Challenge coins are a token of honor for the military. But how did the tradition begin? Click here and discover the fascinating tale of military coins.
Have you ever wondered where custom challenge coins came from?
Did you know that these unusual and treasured items bear a history dating back to Greek military times?
Or that during the Vietnam War, before coins became commonplace, soldiers would challenge each other to drinking games with bullets?
Military coins have been around for many years and can be used for a wide range of events. But why are they so popular? And where should you go to find them?
Well, keep reading if you’d like to learn more!
The History of Challenge Coins
Military challenge coins have a long and storied history.
Military coins have been around for as long as humans have fought wars. Greek and Roman soldiers carried coins with them so that when they passed on they would be able to pay the Ferryman on the River Styx.
As time went on, coins were featured in other great armies. In modern American history, challenge coins started as a reminder of home. Soldiers who fought during the Civil War carried coins that bore some likeness to their home.
The Legend of the Coin
It wasn’t until WWI though that military coins became a true American tradition.
The story goes that during the War a wealthy officer had bronze medallions stamped with his squads’ symbol that he then presented to his men. One of those recipients was captured by German soldiers, escaped and thanks to the coin he carried, was able to return safely to his base.
While this legend may be more of a tall tale than anything, there is no doubt that the coins have become just as legendary in the military.
Vietnam Brought Many Challenges
The coins grew in popularity during the Korean and Vietnam Wars, becoming much more commonplace. But the first coin wasn’t officially presented until the 1960s.
During the Vietnam War, bored servicemen created organizations called bullet clubs. Men began carrying bullets in their pockets. When the men would have downtime, they’d gather in bars and challenge each other to buy rounds of drinks by slamming bullets down.
This sort of challenge was both dangerous and the early start to the traditional challenge most know and love (to hate?) today.
But carrying live ammunition and forcefully throwing it around is dangerous. This is where challenge coins began to gain their official footing. These coins often bore the units’ symbol and the US flag.
Coins are borne with pride by their military owners. And with such a long and storied history, it’s no wonder.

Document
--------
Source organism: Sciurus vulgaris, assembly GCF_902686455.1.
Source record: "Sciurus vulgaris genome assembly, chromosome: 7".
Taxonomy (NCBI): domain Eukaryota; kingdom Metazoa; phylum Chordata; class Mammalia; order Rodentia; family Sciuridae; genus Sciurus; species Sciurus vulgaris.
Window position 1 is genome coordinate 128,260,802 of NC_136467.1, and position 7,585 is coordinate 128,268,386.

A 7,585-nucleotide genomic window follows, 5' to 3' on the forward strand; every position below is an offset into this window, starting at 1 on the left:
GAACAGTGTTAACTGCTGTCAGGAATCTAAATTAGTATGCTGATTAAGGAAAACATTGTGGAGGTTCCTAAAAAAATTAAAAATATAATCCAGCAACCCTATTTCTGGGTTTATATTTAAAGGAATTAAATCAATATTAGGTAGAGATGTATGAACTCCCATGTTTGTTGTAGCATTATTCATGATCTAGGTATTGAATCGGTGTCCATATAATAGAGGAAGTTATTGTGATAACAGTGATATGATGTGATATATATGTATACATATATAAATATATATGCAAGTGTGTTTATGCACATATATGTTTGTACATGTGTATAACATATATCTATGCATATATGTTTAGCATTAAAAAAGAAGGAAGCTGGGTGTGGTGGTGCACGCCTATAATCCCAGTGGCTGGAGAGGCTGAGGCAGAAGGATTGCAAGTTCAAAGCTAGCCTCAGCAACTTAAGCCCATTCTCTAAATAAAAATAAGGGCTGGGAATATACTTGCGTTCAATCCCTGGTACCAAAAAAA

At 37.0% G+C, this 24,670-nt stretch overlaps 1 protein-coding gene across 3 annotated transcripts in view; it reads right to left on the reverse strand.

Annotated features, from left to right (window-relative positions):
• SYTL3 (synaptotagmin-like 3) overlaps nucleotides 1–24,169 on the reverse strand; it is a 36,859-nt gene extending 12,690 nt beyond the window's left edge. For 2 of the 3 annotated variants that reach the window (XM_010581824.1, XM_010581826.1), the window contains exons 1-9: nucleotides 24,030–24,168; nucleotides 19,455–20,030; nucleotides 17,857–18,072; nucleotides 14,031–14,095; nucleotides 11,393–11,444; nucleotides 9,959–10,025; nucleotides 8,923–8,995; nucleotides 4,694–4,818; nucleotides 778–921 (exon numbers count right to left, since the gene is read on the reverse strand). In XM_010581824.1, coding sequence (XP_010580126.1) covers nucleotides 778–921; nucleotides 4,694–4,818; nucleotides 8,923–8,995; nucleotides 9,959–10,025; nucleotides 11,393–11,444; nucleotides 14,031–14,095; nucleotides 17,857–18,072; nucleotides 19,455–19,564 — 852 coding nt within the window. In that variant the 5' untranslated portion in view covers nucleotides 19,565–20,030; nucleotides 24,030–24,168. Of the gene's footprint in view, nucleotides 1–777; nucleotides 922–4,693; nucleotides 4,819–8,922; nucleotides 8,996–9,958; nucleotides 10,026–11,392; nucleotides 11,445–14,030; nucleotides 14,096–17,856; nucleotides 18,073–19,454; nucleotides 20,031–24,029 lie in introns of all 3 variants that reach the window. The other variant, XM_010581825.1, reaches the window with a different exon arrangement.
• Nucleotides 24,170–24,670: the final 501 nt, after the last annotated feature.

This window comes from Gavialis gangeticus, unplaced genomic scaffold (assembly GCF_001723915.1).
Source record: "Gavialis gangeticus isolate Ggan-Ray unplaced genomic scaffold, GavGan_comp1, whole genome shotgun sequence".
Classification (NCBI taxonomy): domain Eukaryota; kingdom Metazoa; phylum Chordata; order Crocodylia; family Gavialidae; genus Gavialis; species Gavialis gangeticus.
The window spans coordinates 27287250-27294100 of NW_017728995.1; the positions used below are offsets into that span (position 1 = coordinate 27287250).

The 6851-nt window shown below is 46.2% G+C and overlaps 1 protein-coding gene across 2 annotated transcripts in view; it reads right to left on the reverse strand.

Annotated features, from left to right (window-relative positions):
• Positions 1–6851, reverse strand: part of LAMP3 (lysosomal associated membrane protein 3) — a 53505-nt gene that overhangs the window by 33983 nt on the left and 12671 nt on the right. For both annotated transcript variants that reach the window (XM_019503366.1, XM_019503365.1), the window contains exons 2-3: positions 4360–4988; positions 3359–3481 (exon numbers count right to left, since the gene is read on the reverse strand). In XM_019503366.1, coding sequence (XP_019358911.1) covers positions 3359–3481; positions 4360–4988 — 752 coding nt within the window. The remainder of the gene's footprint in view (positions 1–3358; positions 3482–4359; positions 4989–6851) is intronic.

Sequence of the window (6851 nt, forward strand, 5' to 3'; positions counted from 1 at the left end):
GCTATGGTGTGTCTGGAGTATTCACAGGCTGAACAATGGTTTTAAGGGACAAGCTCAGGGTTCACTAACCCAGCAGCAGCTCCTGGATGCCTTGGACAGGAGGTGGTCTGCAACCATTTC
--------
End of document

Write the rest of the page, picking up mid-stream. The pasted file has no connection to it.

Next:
Different Types of Military Challenge Coins
Coins are a big part of military culture.
Many US Presidents carry coins of their own. Starting with Bill Clinton, every President has had a specially designed coin. These coins can commemorate inaugurations or important moments their administrations have achieved.
There are also Presidential coins available for purchase in gift stores, which can be a treat for the public who may collect coins.
Many branches of the military have their own designs. Special Forces coins began after the Vietnam War and have carried on since.
Coins are often presented to men as praise for commendable service. They can be handed over with a secret handshake that only that squad may know. Or they can be handed off without a word and little pomp.
The biggest part of challenge coins is…well the challenge.
Another part of the coin legend dates back to WWII. When soldiers were allowed leave and were able to spend their hard earned money in bars and pubs, they took up a German tradition called “pfennig check.”
The pfennig was the German’s coin of lowest value. Anyone stuck at the end of the night without a pfennig was in charge of picking up the tab.
This tradition has carried on since WWII. Even if the rules have changed a little bit.
- When every coin is presented, the recipient must be told the rules.
- And they must be made aware that the coins should be carried at all time. A challenger may appear at any time.
- When a challenge is made, the challenger must be clear on whether or not it’s for a full round of just one drink.
- Failure to produce a coin will result in a bought round of drinks (or single drink) depending on what the initial challenge statement may have been.
- If everyone presents a coin, the challenger must buy the drinks.
- Do not give your coin to another person. If a coin is given away it can be kept. Remember these are tokens that must be treasured.
- If coins are lost, they can be replaced at the owner’s discretion.
- There is no exception to the rules.
- Coins are coins are coins. They can’t be bottle caps, belt buckles or even run of the mill coins.
- No holes may be drilled in the coin.
Coins come with many different traditions and rules. And each group will be a bit different in their challenges. Pay attention to the rules and always be ready to throw down when the silver flashes.
Military Coins Today
It’s not difficult to find challenge coins these days. Many organizations use them as rewards for service work or even use them as promotional material.
MilitaryCoinsUSA is a great source for custom coins. They will walk you through the design process and help you decide what kind of challenge coin will work best for your event.
Challenge coins will last a long time and serve as a great reminder of the work you’ve done. And the service you’ve provided. As they’ve grown popular, coins have evolved. Now many businesses offer bottle openers, medals, and custom designed challenge coins.
If you’d like to learn more about some nontraditional business rewards like challenge coins, visit our business section. We have some great advice that may make your next team-building exercise much more fun.
No matter the design, these coins will definitely serve as a great conversation starter with anyone who sees them.
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